3. Unless they change the way the Dow is calculated, it’ll never happen. They currently base it upon nominal share value, so Apple’s near $400 price would have a disproportionate affect upon the index. Of course, if Apple were to split 10:1, then it might happen.

    1. It’s a terrible reason for splitting the stock. I will say this again: stock splits do NOTHING. NOTHING. It does not make the stock “cheaper” and adds zero value. In fact, stock spits play into the hands of institutional traders and hedge funds, not schmucks like you and me. By splitting a stock, it becomes more liquid. And that means institutions and manipulate its price more easily.

      Do not believe the lies of analysts who say otherwise. The same frigtard analysts like Toni Sagnocci who clamor for Apple to issue dividends do so because again, large institutional traders will benefit by making billions in dividend income if Apple were to do that. And you are left holding the bag as Apple would have to reduce its volume of cash that could be used to build a protective moat for the company, invest in new products or make selective small acquisitions.

      And don’t get me started on analysts screaming “Apple should buy this or that company! Think of the synergies!!!” Asshats. They are saying that because in their greed, they can’t see anything but dollar signs from the brokerage commissions of a corporate merger.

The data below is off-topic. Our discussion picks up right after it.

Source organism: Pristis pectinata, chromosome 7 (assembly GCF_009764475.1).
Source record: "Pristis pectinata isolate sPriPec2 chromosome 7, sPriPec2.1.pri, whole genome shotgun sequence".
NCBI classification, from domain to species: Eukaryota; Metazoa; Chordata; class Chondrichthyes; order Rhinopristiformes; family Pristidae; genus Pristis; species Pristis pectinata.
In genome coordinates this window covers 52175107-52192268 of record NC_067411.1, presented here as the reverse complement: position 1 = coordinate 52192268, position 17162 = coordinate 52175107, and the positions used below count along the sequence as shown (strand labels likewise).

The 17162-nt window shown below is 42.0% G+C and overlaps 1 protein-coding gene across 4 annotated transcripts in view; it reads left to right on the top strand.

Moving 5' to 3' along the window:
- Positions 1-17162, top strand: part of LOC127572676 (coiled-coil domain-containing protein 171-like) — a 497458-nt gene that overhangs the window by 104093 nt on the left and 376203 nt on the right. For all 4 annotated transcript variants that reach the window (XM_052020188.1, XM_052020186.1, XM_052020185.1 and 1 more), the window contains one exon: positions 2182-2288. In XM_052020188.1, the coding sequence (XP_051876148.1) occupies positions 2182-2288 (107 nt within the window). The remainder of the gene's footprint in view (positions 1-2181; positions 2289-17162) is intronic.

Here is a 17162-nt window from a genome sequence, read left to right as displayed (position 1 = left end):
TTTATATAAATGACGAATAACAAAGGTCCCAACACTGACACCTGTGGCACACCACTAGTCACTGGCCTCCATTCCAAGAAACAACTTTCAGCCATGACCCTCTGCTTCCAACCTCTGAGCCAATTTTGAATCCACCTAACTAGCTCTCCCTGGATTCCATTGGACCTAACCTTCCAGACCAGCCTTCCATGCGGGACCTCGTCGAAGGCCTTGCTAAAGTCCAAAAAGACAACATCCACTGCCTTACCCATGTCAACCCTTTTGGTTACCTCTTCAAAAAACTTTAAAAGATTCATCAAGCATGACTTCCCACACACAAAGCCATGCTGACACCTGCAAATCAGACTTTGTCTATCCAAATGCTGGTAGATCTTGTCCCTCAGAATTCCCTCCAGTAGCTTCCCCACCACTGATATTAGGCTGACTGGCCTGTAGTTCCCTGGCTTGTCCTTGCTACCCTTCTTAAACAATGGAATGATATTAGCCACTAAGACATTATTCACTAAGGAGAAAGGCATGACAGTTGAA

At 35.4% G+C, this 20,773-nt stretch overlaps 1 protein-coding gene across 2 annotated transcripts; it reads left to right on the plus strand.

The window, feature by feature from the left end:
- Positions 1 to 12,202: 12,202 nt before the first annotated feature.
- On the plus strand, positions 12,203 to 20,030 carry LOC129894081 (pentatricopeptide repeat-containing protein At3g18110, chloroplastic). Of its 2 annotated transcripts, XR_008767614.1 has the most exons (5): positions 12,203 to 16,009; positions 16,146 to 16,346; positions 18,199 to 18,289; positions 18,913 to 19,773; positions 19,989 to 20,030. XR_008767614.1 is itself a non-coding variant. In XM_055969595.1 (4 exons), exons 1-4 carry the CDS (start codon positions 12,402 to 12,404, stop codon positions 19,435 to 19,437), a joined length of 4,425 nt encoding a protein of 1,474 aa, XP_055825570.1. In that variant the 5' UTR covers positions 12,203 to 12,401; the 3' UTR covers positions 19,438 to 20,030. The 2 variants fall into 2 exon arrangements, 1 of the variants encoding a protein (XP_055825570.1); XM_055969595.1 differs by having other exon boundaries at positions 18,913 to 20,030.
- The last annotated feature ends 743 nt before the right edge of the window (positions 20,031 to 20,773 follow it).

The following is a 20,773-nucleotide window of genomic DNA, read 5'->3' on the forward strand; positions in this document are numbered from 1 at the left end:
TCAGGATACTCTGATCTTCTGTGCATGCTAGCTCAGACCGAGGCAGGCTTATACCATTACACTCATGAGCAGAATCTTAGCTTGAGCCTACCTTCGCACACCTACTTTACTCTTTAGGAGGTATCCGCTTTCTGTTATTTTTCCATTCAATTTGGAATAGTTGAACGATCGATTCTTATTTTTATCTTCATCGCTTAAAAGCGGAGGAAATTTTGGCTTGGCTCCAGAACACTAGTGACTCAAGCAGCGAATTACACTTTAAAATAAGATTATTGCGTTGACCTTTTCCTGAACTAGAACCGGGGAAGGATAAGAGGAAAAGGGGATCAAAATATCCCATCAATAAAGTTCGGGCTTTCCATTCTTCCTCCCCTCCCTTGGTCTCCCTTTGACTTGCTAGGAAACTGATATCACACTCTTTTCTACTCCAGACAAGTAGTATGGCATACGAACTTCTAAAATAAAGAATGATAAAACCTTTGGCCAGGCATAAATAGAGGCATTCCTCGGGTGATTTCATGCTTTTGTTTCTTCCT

To Wall $treet, you are just an idiot to be manipulated. They hype things to push the masses of individual investors one way, and the institutional investors and hedge funds then short the stock you bought to make money. So ignore any talk of stock splits or dividends.

      Or, you can just grab your ankles. You decide.

  4. The Dow is a has been metric, one similar to batting average in baseball. Over time, much better measures of the economy (or success in baseball) have been crafted. The Dow is simple, it’s well known, and it has outlived its usefulness. The S&P 500 is a much better indicator of the overall health of the economy as it uses a weighted system versus the more straight up system the Dow uses. Including Apple would be a nice “badge” for Apple, but one that i’m quite certain they could care less about. Any real investor that thinks Apple’s inclusion on the Dow would have any material impact is one that you shouldn’t listen to.

  5. It’s not going to happen. Wall Street wants to keep Apple as devalued as possible. They’ll deem that Nike is more important a company than Apple. I’m fairly certain that Apple will never get a fair break as a company from Wall Street. They’re going to do everything possible to keep Apple’s share price relative to revenue as low as possible.

  6. Anyone see the target price upgrade Apple got today from Needham? A healthy $90 bump from $450 to $540. You see the company that’s leading the DJIA/NASDAQ charge down? Apple. Not Amazon or Google. Good old cash rich, high target price Apple. I guess it’s just par for the Wall Street course.

  7. In the posting, you said that Wall Street wants to “keep Apple as devalued as possible”, only to follow that with the target price upgrade on AAPL from Needham, being par for the Wall Street course. I am struggling to reconcile these two, as they seem to convey the exact opposite from each other.